It’s ok. The prices on everything from the South would be lower because they would be even freer than now to crush labor and lower wages and taxes. It would be like having a third-world country next door.
    But seriously, I don’t think it would be such a big problem. The South would sell us things we currently get “for free” but then the North would sell them stuff too. And given that NAFTA already exists it’s doubtful there would be tariffs. I don’t think much would change economically.

  4. ilya
    Nov 13, 2012

    BTW, a book concerning this topic just came out recently. I haven’t read it so I don’t know how well-argued it is but it definitely peaked my interest when I spotted it at the book store.

  5. John Arkwright
    Nov 14, 2012

    The gasoline you buy now is probably not made from oil produced in your state. Some of it may be produced in Texas and sold to other states. And after secession, Texas would still sell its oil to other states/nations for the usual market price.
    Coke exports to other countries and has bottling operations in other countries. After secession, they still would do so.
    Oil companies, Coke, etc., are often corporations with diverse ownership–some foreign ownership, even. After secession, people in the UK would still own some shares of Coke, as would people in Ohio.
    We live in an economically interconnected world. The products made in your state are shipped all over the nation and the world–and the products you buy come from all over the nation and all over the world. Secession wouldn’t change that.

    • TheFerrett
      Nov 14, 2012

      I’m well aware. The question is not whether we wouldn’t get it, but how much more expensive it would become as a result of crossing borders and having new taxes added, as well as the competition – as noted elsewhere, Texas has almost all the helium in the world, so what happens when we start having to compete for that with everyone else?
      We live in an economically connected world is my very POINT. If China decides to jack us on rare earth metals, that could hurt us badly. Shortages of corn in America hurt people in Mexico who want tortillas. The concept that it’s all just one interchangeable fabric is a simplification to the point of ridiculousness.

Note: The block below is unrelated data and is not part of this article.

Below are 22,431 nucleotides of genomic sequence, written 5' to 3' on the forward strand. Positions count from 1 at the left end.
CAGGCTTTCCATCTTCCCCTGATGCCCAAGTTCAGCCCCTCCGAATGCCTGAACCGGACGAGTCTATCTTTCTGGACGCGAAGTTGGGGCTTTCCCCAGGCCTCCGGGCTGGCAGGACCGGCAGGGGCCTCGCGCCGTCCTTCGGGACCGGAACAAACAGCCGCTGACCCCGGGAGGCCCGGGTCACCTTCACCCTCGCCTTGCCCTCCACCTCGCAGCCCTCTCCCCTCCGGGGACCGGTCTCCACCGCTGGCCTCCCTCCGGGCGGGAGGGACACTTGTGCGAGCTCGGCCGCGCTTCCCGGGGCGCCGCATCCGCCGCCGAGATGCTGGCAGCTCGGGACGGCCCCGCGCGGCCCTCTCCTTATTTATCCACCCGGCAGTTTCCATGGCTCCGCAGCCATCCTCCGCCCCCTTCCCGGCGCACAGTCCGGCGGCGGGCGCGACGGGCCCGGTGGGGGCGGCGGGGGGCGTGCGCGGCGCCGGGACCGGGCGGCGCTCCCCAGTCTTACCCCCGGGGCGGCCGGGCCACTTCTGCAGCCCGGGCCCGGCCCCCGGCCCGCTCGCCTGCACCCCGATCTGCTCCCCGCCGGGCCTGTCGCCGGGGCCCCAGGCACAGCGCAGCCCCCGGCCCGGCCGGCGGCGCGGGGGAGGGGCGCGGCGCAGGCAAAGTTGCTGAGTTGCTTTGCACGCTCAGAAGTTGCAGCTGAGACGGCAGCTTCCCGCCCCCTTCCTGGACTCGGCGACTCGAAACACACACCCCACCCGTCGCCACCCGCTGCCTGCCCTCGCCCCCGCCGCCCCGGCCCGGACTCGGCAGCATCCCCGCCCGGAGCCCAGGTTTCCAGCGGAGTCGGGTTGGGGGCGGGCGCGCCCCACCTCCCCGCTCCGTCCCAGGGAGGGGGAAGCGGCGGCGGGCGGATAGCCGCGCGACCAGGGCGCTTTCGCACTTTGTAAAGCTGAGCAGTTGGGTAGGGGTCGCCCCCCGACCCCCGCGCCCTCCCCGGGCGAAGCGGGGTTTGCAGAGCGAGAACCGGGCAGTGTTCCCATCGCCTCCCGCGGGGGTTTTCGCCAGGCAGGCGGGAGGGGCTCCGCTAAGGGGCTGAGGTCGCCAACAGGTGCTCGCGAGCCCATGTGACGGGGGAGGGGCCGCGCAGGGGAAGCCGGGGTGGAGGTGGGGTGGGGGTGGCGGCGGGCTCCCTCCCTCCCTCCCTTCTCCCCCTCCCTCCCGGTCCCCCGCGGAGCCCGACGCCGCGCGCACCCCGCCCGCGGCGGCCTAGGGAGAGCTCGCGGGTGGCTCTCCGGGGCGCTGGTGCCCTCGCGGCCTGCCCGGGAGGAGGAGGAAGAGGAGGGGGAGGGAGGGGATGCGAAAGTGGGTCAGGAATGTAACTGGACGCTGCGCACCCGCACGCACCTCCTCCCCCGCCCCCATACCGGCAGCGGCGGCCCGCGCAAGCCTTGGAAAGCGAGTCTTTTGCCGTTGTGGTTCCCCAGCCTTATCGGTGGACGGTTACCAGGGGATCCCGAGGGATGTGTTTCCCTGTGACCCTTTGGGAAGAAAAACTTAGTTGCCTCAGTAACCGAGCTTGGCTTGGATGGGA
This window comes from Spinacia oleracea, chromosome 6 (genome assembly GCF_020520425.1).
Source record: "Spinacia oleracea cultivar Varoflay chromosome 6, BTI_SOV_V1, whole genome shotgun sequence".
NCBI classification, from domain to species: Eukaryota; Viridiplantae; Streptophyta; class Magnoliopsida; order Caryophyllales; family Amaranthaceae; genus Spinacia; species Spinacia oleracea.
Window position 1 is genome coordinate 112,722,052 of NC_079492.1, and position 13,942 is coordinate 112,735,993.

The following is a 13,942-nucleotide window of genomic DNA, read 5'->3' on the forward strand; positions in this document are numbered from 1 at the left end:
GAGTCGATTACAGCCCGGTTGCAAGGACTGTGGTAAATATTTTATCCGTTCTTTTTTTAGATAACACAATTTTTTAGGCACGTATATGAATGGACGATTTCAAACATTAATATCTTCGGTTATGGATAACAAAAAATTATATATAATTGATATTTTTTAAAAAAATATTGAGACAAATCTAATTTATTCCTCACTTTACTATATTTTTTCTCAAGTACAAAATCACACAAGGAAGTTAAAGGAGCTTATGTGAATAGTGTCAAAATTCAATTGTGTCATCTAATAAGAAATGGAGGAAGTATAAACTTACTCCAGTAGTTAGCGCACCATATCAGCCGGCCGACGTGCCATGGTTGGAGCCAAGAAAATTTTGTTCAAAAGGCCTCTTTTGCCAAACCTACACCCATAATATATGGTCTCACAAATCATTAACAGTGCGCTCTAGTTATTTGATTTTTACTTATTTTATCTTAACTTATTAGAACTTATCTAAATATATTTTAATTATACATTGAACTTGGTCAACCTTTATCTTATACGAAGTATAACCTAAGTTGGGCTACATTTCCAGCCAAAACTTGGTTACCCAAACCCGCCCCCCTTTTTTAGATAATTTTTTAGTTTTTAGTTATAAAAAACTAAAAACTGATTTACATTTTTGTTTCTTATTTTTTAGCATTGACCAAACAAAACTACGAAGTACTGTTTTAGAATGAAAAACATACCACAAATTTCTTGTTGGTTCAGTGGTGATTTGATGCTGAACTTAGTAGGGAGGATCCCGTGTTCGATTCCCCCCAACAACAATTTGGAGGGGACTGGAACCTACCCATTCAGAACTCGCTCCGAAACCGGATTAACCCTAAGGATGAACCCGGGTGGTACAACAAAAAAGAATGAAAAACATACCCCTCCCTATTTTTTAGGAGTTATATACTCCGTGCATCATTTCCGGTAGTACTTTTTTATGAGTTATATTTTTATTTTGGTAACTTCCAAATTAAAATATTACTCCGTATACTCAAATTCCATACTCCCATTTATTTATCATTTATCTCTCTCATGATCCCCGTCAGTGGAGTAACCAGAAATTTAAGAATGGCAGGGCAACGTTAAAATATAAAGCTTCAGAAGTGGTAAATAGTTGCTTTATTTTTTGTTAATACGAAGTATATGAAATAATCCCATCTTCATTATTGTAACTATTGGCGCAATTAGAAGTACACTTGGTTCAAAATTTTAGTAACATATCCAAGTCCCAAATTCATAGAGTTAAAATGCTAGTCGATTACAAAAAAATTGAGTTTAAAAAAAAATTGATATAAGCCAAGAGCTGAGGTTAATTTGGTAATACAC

• John Arkwright
        Nov 15, 2012

        My unproven assertion is that since the US–ala Bill Clinton and a bipartisan congress–can recognize that lowering tariff barriers with NAFTA is a good thing, Texas and the US-T would also recognize this. Texas would want to import lots of stuff and erecting its own barriers might result in a costly trade war. So my prediction would be zero barriers to trade.
        With regard to the “jacking up the prices” ideas, I don’t see it, but that’s because of my profession. I view business as greedy, at every moment jacking up prices as much as possible. They are held back somewhat by (1) competition and (2) consumer willingness to pay. This applies to Taco Bell as well as to Texas helium.
        Since TB has more competition, their profit margin is much lower than for helium. But a Texas helium company is already charging the highest price they can get away with. If you don’t think so, then you must not think businesses are greedy. The fact that they’re exporting to a company in Ohio doesn’t matter to the helium company. They don’t care about red, white, and blue. They care about green. And their incentives are the same before and after secession.